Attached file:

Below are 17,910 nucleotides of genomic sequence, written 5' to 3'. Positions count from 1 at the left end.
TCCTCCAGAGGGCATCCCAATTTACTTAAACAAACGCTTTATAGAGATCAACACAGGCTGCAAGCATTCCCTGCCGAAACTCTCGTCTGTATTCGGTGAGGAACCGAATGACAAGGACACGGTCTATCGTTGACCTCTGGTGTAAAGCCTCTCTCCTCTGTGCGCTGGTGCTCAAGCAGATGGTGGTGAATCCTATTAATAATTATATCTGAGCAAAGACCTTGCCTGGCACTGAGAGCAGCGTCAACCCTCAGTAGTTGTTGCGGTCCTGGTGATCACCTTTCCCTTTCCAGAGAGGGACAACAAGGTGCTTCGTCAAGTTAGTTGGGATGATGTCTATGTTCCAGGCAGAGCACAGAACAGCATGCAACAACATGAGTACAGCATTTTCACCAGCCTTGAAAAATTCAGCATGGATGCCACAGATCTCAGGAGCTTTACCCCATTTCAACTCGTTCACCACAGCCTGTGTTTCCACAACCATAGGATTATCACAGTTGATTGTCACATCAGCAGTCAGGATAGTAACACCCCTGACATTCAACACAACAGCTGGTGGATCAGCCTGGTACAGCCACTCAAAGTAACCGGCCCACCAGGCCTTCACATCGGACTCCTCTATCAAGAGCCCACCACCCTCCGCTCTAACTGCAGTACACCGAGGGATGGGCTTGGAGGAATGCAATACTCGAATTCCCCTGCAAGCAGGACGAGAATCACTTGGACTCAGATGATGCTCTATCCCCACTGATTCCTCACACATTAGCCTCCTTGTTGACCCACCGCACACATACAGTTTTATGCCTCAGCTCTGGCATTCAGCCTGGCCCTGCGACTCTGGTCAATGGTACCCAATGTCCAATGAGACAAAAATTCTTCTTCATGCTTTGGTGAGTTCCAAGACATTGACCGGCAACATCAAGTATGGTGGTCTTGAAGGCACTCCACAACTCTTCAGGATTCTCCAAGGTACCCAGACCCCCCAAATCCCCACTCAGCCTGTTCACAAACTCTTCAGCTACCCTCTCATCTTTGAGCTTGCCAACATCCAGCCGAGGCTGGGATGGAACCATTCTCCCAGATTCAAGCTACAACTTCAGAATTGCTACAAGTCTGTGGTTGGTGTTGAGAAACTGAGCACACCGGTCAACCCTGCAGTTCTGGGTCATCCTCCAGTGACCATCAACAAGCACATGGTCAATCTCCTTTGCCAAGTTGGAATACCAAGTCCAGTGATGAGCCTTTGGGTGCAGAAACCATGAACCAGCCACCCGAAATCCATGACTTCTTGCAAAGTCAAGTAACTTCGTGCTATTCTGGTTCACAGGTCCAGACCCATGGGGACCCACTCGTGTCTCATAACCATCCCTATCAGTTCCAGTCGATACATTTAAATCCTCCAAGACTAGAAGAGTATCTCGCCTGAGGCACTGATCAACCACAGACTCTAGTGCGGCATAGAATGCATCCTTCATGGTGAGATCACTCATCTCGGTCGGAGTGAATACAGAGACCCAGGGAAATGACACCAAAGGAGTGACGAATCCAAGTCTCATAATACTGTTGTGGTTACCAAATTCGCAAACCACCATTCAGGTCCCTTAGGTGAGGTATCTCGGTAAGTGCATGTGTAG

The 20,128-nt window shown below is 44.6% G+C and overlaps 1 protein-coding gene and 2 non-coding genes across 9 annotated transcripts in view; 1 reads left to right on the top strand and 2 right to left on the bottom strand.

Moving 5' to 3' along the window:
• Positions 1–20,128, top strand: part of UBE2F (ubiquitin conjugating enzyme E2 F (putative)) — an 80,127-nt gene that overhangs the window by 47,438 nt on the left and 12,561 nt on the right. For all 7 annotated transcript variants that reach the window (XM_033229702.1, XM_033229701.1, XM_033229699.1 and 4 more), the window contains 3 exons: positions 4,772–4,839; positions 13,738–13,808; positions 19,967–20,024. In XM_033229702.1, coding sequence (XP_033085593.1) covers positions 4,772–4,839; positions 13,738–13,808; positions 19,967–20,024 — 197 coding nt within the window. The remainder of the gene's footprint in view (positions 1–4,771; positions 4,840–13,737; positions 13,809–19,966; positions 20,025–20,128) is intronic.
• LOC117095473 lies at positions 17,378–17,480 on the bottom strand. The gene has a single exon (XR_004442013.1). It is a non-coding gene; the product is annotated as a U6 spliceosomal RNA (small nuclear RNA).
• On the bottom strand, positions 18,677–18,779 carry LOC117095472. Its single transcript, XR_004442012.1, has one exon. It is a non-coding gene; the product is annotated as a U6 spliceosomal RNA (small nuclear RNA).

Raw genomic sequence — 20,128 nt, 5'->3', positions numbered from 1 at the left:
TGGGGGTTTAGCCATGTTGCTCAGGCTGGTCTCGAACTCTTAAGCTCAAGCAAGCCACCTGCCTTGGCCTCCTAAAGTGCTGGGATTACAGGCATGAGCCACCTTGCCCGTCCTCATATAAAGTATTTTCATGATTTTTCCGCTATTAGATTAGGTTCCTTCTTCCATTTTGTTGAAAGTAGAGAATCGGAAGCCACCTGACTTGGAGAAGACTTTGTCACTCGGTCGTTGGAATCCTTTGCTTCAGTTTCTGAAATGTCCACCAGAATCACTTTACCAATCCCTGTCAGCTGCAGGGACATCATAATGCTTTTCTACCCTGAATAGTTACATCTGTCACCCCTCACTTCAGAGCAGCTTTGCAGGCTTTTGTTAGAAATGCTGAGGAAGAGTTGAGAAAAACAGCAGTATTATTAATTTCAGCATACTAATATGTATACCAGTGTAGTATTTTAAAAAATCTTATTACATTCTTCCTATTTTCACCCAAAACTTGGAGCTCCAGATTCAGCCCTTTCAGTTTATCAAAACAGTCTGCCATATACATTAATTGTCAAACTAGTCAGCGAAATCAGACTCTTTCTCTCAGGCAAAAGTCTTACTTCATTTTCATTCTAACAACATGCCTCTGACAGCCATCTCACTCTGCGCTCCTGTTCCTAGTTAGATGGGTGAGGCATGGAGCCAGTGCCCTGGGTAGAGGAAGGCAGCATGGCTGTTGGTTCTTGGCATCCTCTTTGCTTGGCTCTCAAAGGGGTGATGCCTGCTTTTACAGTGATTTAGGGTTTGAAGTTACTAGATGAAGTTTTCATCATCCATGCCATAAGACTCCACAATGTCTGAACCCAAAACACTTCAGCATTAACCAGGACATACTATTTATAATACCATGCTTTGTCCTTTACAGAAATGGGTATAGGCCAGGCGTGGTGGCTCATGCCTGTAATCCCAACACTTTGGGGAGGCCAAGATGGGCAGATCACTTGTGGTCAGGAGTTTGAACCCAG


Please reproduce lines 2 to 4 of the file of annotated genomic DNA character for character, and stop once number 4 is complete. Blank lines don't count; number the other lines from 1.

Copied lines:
TCCTCCAGAGGGCATCCCAATTTACTTAAACAAACGCTTTATAGAGATCAACACAGGCTGCAAGCATTCCCTGCCGAAACTCTCGTCTGTATTCGGTGAGGAACCGAATGACAAGGACACGGTCTATCGTTGACCTCTGGTGTAAAGCCTCTCTCCTCTGTGCGCTGGTGCTCAAGCAGATGGTGGTGAATCCTATTAATAATTATATCTGAGCAAAGACCTTGCCTGGCACTGAGAGCAGCGTCAACCCTCAGTAGTTGTTGCGGTCCTGGTGATCACCTTTCCCTTTCCAGAGAGGGACAACAAGGTGCTTCGTCAAGTTAGTTGGGATGATGTCTATGTTCCAGGCAGAGCACAGAACAGCATGCAACAACATGAGTACAGCATTTTCACCAGCCTTGAAAAATTCAGCATGGATGCCACAGATCTCAGGAGCTTTACCCCATTTCAACTCGTTCACCACAGCCTGTGTTTCCACAACCATAGGATTATCACAGTTGATTGTCACATCAGCAGTCAGGATAGTAACACCCCTGACATTCAACACAACAGCTGGTGGATCAGCCTGGTACAGCCACTCAAAGTAACCGGCCCACCAGGCCTTCACATCGGACTCCTCTATCAAGAGCCCACCACCCTCCGCTCTAACTGCAGTACACCGAGGGATGGGCTTGGAGGAATGCAATACTCGAATTCCCCTGCAAGCAGGACGAGAATCACTTGGACTCAGATGATGCTCTATCCCCACTGATTCCTCACACATTAGCCTCCTTGTTGACCCACCGCACACATACAGTTTTATGCCTCAGCTCTGGCATTCAGCCTGGCCCTGCGACTCTGGTCAATGGTACCCAATGTCCAATGAGACAAAAATTCTTCTTCATGCTTTGGTGAGTTCCAAGACATTGACCGGCAACATCAAGTATGGTGGTCTTGAAGGCACTCCACAACTCTTCAGGATTCTCCAAGGTACCCAGACCCCCCAAATCCCCACTCAGCCTGTTCACAAACTCTTCAGCTACCCTCTCATCTTTGAGCTTGCCAACATCCAGCCGAGGCTGGGATGGAACCATTCTCCCAGATTCAAGCTACAACTTCAGAATTGCTACAAGTCTGTGGTTGGTGTTGAGAAACTGAGCACACCGGTCAACCCTGCAGTTCTGGGTCATCCTCCAGTGACCATCAACAAGCACATGGTCAATCTCCTTTGCCAAGTTGGAATACCAAGTCCAGTGATGAGCCTTTGGGTGCAGAAACCATGAACCAGCCACCCGAAATCCATGACTTCTTGCAAAGTCAAGTAACTTCGTGCTATTCTGGTTCACAGGTCCAGACCCATGGGGACCCACTCGTGTCTCATAACCATCCCTATCAGTTCCAGTCGATACATTTAAATCCTCCAAGACTAGAAGAGTATCTCGCCTGAGGCACTGATCAACCACAGACTCTAGTGCGGCATAGAATGCATCCTTCATGGTGAGATCACTCATCTCGGTCGGAGTGAATACAGAGACCCAGGGAAATGACACCAAAGGAGTGACGAATCCAAGTCTCATAATACTGTTGTGGTTACCAAATTCGCAAACCACCATTCAGGTCCCTTAGGTGAGGTATCTCGGTAAGTGCATGTGTAG

The 20,128-nt window shown below is 44.6% G+C and overlaps 1 protein-coding gene and 2 non-coding genes across 9 annotated transcripts in view; 1 reads left to right on the top strand and 2 right to left on the bottom strand.

Moving 5' to 3' along the window: